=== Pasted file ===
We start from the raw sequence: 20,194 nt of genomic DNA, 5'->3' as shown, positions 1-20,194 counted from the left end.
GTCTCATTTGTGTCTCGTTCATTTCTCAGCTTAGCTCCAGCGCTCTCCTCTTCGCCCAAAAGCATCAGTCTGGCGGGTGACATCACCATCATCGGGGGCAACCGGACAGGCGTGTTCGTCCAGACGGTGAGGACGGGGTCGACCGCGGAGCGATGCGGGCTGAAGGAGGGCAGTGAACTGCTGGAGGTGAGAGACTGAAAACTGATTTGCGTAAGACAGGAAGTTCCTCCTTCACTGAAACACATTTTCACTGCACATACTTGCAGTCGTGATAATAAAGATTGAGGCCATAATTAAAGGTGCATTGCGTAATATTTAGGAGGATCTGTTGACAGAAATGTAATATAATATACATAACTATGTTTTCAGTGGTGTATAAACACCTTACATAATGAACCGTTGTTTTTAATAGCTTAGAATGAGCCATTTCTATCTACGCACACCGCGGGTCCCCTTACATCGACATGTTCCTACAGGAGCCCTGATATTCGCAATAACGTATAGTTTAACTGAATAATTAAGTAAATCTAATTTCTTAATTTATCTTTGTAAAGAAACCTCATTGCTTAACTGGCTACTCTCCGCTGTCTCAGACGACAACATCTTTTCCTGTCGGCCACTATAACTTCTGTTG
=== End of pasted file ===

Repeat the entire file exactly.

We start from the raw sequence: 20,194 nt of genomic DNA, 5'->3' as shown, positions 1-20,194 counted from the left end.
GTCTCATTTGTGTCTCGTTCATTTCTCAGCTTAGCTCCAGCGCTCTCCTCTTCGCCCAAAAGCATCAGTCTGGCGGGTGACATCACCATCATCGGGGGCAACCGGACAGGCGTGTTCGTCCAGACGGTGAGGACGGGGTCGACCGCGGAGCGATGCGGGCTGAAGGAGGGCAGTGAACTGCTGGAGGTGAGAGACTGAAAACTGATTTGCGTAAGACAGGAAGTTCCTCCTTCACTGAAACACATTTTCACTGCACATACTTGCAGTCGTGATAATAAAGATTGAGGCCATAATTAAAGGTGCATTGCGTAATATTTAGGAGGATCTGTTGACAGAAATGTAATATAATATACATAACTATGTTTTCAGTGGTGTATAAACACCTTACATAATGAACCGTTGTTTTTAATAGCTTAGAATGAGCCATTTCTATCTACGCACACCGCGGGTCCCCTTACATCGACATGTTCCTACAGGAGCCCTGATATTCGCAATAACGTATAGTTTAACTGAATAATTAAGTAAATCTAATTTCTTAATTTATCTTTGTAAAGAAACCTCATTGCTTAACTGGCTACTCTCCGCTGTCTCAGACGACAACATCTTTTCCTGTCGGCCACTATAACTTCTGTTG